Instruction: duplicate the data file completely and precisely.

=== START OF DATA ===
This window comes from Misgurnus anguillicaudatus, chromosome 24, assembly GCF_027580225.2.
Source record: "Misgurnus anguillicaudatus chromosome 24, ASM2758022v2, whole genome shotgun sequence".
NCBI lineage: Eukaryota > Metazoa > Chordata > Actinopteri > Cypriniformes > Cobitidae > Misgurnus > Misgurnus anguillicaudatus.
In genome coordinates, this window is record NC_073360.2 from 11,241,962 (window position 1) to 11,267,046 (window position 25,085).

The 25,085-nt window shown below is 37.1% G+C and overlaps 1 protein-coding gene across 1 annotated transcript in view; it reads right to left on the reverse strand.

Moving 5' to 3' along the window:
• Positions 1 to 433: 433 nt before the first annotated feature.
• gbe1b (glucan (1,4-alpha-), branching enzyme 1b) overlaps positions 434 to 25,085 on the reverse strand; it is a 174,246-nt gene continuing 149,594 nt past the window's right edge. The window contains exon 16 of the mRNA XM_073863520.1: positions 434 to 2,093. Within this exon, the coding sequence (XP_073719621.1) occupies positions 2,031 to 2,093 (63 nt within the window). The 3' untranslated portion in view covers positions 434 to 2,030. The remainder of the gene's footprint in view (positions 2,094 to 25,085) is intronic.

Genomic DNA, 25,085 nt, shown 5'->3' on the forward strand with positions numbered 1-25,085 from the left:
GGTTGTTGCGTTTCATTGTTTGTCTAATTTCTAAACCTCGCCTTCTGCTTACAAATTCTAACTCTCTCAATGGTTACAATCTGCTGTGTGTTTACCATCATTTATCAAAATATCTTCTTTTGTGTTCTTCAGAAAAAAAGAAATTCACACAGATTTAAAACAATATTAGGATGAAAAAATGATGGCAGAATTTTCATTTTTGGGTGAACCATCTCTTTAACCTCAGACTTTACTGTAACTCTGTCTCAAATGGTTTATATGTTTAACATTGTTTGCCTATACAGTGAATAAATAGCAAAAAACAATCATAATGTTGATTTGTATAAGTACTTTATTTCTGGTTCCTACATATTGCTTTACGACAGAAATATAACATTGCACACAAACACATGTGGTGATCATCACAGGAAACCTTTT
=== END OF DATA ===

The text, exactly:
This window comes from Misgurnus anguillicaudatus, chromosome 24, assembly GCF_027580225.2.
Source record: "Misgurnus anguillicaudatus chromosome 24, ASM2758022v2, whole genome shotgun sequence".
NCBI lineage: Eukaryota > Metazoa > Chordata > Actinopteri > Cypriniformes > Cobitidae > Misgurnus > Misgurnus anguillicaudatus.
In genome coordinates, this window is record NC_073360.2 from 11,241,962 (window position 1) to 11,267,046 (window position 25,085).

The 25,085-nt window shown below is 37.1% G+C and overlaps 1 protein-coding gene across 1 annotated transcript in view; it reads right to left on the reverse strand.

Moving 5' to 3' along the window:
• Positions 1 to 433: 433 nt before the first annotated feature.
• gbe1b (glucan (1,4-alpha-), branching enzyme 1b) overlaps positions 434 to 25,085 on the reverse strand; it is a 174,246-nt gene continuing 149,594 nt past the window's right edge. The window contains exon 16 of the mRNA XM_073863520.1: positions 434 to 2,093. Within this exon, the coding sequence (XP_073719621.1) occupies positions 2,031 to 2,093 (63 nt within the window). The 3' untranslated portion in view covers positions 434 to 2,030. The remainder of the gene's footprint in view (positions 2,094 to 25,085) is intronic.

Genomic DNA, 25,085 nt, shown 5'->3' on the forward strand with positions numbered 1-25,085 from the left:
GGTTGTTGCGTTTCATTGTTTGTCTAATTTCTAAACCTCGCCTTCTGCTTACAAATTCTAACTCTCTCAATGGTTACAATCTGCTGTGTGTTTACCATCATTTATCAAAATATCTTCTTTTGTGTTCTTCAGAAAAAAAGAAATTCACACAGATTTAAAACAATATTAGGATGAAAAAATGATGGCAGAATTTTCATTTTTGGGTGAACCATCTCTTTAACCTCAGACTTTACTGTAACTCTGTCTCAAATGGTTTATATGTTTAACATTGTTTGCCTATACAGTGAATAAATAGCAAAAAACAATCATAATGTTGATTTGTATAAGTACTTTATTTCTGGTTCCTACATATTGCTTTACGACAGAAATATAACATTGCACACAAACACATGTGGTGATCATCACAGGAAACCTTTT